A significant factor in the injury was the subject’s body weight which at 2 months following the injury was 161kg (Body Mass Index 50). At the time of assessment in orthotic clinic 3 months later, this had increased to 189kg (Body Mass Index 56). The increased body weight will have increased the ground reaction forces experienced by the foot, and the resultant internal stresses on tissues such as ligamentous tissue which normally help to maintain joint congruency [7,8].

Following two orthopedic opinions, and assessment in a high risk anesthetic clinic, it was agreed to avoid surgery due to the high risk of mortality. It was observed that the talar head was now articulating with the medial cuneiform, forming a pseudo joint.

At presentation in orthotic clinic the subject reported pain as the primary concern. His walking was very limited to short distances indoors, wearing a removable walker boot (Aircast Airselect, Donjoy). He reported pain at an intensity of up to 8 out of 10 (numeric rating scale, NRS-11). A custom ankle foot orthosis (AFO) was considered to limit painful movement within the foot, however this was decided to not be feasible as the subject would struggle to apply or remove this independently [9]. A custom foot orthosis (FO) was prescribed to wear inside the walker boot. The mechanical aim of this was to apply forces to the medial longitudinal arch in an attempt to modify compressive stresses assumed to be occurring at the midfoot and talo-cuneiform pseudo-joint, and tensile stresses assumed to be occurring in soft tissues at the plantar foot [9]. The FO was made from an imprint of the foot in a foam impression box using a computer aided design and manufacture (CAD-CAM) system (Paromed, Neubeuern, Germany). The FO was manufactured using 70 shore material at the heel to midfoot, and softer 50 shore material from the midfoot to the forefoot. A soft 3.2mm grey poron polyurethane foam cover (Algeos, Liverpool, UK) was added. The shape of the FO is demonstrated by the modeling images (Figure 5a-d).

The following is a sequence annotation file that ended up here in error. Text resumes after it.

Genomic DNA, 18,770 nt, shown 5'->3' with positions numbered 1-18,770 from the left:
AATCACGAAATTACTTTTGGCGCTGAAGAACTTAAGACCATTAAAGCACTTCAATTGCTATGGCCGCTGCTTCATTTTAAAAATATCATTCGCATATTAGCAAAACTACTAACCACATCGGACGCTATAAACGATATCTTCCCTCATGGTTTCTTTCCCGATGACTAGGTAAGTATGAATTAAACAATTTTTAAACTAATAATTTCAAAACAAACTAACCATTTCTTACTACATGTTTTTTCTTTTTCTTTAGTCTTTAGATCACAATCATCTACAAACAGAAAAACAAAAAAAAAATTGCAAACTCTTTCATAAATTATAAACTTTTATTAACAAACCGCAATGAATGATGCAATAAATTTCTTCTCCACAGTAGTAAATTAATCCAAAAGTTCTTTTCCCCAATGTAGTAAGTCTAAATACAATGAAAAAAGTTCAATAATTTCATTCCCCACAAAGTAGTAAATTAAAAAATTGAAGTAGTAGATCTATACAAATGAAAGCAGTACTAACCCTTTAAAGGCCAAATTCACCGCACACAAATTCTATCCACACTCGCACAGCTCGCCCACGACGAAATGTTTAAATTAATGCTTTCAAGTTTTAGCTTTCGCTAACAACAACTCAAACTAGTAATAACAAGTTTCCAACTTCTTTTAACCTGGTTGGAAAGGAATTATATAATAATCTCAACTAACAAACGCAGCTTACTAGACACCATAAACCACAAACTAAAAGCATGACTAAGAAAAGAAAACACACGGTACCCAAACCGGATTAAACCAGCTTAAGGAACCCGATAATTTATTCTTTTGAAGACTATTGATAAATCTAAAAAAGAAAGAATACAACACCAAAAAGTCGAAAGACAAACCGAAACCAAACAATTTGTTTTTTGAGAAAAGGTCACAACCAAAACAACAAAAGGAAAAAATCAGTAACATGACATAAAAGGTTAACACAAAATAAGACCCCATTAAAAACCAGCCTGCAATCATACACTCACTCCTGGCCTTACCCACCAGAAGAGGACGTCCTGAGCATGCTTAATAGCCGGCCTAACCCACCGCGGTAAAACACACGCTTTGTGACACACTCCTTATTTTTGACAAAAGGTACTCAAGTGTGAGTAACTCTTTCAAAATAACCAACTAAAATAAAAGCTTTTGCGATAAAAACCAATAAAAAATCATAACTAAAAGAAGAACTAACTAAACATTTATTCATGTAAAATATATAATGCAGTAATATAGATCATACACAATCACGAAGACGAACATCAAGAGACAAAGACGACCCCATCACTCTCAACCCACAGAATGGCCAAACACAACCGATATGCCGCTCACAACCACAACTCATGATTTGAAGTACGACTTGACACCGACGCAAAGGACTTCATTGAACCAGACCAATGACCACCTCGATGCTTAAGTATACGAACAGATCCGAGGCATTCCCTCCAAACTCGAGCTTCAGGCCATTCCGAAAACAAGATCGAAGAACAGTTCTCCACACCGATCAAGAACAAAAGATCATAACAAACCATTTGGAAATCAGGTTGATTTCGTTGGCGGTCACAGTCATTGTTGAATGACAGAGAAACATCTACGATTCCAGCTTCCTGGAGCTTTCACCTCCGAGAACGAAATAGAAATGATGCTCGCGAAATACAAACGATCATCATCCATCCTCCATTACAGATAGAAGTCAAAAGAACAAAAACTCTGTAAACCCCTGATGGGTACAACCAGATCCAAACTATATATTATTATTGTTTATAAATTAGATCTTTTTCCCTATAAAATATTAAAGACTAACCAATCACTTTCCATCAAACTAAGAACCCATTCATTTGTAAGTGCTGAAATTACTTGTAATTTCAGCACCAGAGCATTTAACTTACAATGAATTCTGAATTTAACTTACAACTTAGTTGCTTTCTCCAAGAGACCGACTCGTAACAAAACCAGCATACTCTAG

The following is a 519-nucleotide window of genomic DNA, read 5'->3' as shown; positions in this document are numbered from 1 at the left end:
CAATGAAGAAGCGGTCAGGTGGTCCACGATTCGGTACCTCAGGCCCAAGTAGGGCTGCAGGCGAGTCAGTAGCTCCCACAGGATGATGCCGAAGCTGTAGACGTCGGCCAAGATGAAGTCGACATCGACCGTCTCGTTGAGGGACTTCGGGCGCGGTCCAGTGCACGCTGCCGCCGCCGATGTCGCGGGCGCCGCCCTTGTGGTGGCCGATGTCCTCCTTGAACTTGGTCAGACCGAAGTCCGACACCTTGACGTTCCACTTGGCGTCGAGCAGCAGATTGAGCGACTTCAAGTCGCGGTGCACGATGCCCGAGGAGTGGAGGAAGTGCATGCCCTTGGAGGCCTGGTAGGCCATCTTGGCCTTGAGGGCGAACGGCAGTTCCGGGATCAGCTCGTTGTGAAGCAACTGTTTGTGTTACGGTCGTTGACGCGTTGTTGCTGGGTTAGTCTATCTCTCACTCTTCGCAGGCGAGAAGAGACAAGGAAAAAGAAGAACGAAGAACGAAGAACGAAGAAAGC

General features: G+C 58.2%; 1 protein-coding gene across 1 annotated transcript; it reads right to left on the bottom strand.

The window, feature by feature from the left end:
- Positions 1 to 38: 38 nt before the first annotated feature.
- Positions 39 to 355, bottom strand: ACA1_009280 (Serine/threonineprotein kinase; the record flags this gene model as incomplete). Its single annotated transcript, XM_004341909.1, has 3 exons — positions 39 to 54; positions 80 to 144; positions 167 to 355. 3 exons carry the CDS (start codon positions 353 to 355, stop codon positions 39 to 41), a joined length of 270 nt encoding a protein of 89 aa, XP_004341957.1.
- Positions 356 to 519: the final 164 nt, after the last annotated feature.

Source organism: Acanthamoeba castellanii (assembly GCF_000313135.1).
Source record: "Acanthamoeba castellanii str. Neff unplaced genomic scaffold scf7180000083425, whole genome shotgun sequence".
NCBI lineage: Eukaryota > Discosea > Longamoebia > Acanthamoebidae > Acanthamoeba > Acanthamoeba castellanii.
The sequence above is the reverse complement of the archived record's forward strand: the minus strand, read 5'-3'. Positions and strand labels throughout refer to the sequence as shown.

FAOJ_11.3.2 (1)

Figure 5 Custom foot orthosis, medial view (a), lateral view (b), anterior view (c), dorsoplantar view (d).

At 6 week review the subject reported good compliance with wearing the FO within the walker boot. Using the 11 point numeric pain rating scale (NRS-11), pain intensity during walking was reported to be reduced from 8/10 to 3/10.


This case study presents the results of conservative management of an unusual foot injury. A custom FO, combined with a walker boot, reduced pain intensity in the short term. Pain was still present while using the walker boot only. The reported reduction in pain following addition of the FO may imply that the FO was able to modify stresses in the midfoot, even in the presence of very high body weight, in order to be effective. FOs are rarely used for this specific application due to the rarity of the injury, however they may be combined  with walker boots to manage Charcot foot which is also associated with major change of the midfoot architecture. Limitations of this study include a lack of further outcome measures, and possible bias incurred by the treating clinician administering the NRS-11 pain scale. This case study illustrates the possibility that even major changes in the bony structure of the foot, which are symptomatic, may be manageable to some extent conservatively using foot orthoses.


The author would like to acknowledge Dominic Nielsen, consultant orthopaedic surgeon, for his comments on the paper.